A new broadly tunable (7.4-10.2 eV) laser based VUV light source and its first application to aerosol mass spectrometry

S. J. Hanna, P. Campuzano-Jost*, E. A. Simpson, D. B. Robb, I. Burak, M. W. Blades, J. W. Hepburn, A. K. Bertram

*Corresponding author for this work

Research output: Contribution to journalArticlepeer-review

64 Scopus citations

Abstract

A laser based vacuum ultraviolet (VUV) light source using resonance enhanced four wave difference mixing in xenon gas was developed for near threshold ionization of organics in atmospheric aerosol particles. The source delivers high intensity pulses of VUV light (in the range of 1010 to 1013 photons/pulse depending on wavelength, 5 ns FWHM) with a continuously tunable wavelength from 122 nm (10.2 eV) to 168 nm (7.4 eV). The setup allows for tight (<1 mm2) and precise focusing (μrad pointing angle adjustability), attributes required for single particle detection. The generated VUV is separated from the pump wavelengths by a custom monochromator which ensures high spectral purity and minimizes absorptive losses. The performance of the source was characterized using organic molecules in the gas phase and optimal working conditions are reported. In the gas phase measurements, photoionization efficiency (PIE) curves were collected for seven different organic species with ionization energies spanning the full wavelength range of the VUV source. The measured appearance energies are very close to the literature values of the ionization energies for all seven species. The effectiveness of the source for single particle studies was demonstrated by analysis of individual caffeine aerosols vaporized by a pulsed CO2 laser in an ion trap mass spectrometer. Mass spectra from single particles down to 300 nm in diameter were collected. Excellent signal to noise characteristics for these small particles give a caffeine detection limit of 8 × 105 molecules which is equivalent to a single 75 nm aerosol, or approximately 1.5% of a 300 nm particle. The appearance energy of caffeine originating from the aerosol was also measured and found to be 7.91 ± 0.05 eV, in good agreement with literature values.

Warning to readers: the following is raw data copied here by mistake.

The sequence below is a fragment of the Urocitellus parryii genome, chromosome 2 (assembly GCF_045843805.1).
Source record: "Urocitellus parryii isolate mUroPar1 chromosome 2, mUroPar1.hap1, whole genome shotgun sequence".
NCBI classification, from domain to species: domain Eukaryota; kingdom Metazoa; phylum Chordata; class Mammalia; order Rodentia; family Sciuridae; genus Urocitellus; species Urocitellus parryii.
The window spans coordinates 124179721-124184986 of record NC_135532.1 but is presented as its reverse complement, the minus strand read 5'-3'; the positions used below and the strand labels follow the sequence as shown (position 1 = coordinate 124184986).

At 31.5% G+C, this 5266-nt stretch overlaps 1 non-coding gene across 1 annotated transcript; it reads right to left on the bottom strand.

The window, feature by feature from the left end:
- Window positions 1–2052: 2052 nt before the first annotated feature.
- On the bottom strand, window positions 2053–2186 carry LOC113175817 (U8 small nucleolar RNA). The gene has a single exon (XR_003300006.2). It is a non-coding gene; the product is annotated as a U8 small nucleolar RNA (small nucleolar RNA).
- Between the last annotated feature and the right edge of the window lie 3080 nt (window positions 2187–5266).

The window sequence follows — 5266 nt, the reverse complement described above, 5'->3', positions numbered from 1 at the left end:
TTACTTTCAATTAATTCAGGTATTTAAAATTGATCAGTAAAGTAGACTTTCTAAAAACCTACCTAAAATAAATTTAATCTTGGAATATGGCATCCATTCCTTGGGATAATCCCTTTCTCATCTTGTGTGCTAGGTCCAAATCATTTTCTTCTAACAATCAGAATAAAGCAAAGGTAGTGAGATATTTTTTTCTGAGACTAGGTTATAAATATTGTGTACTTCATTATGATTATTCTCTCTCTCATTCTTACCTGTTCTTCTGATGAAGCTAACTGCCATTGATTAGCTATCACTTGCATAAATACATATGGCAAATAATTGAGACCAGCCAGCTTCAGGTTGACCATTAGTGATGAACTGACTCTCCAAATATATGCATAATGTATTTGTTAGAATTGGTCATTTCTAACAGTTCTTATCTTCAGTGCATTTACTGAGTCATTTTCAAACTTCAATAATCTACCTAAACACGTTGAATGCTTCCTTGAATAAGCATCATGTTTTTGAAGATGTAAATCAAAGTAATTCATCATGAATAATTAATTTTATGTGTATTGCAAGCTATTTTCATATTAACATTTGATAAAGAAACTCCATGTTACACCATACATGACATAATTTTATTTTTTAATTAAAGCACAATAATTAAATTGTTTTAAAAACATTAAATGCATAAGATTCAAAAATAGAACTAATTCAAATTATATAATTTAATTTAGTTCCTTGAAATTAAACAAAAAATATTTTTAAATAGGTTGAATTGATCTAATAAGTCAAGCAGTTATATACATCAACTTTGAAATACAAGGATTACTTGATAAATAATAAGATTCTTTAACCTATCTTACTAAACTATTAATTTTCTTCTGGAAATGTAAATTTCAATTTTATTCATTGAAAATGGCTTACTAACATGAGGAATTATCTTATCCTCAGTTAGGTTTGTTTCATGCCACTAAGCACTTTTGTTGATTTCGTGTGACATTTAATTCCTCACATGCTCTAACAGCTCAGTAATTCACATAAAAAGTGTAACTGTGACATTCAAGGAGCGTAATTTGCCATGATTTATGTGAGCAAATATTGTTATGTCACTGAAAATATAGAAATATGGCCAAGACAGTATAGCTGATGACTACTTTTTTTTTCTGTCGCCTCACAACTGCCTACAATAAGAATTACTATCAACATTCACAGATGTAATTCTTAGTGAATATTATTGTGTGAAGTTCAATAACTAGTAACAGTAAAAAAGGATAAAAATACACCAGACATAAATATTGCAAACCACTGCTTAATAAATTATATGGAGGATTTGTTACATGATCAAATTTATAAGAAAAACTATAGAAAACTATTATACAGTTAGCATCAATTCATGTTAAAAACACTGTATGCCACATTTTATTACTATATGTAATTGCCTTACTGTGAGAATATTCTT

Original languageEnglish
Pages (from-to)134-146
Number of pages13
JournalInternational Journal of Mass Spectrometry
Volume279
Issue number2-3
DOIs
StatePublished - 15 Jan 2009

Funding

FundersFunder number
NRC-NSERC-BDC
Natural Sciences and Engineering Research Council of Canada
Canada Foundation for Innovation
Canadian Foundation for Climate and Atmospheric Sciences
British Columbia Knowledge Development Fund

    Keywords

    • Aerosol mass spectrometry
    • Photoionization efficiency
    • Vacuum ultraviolet light

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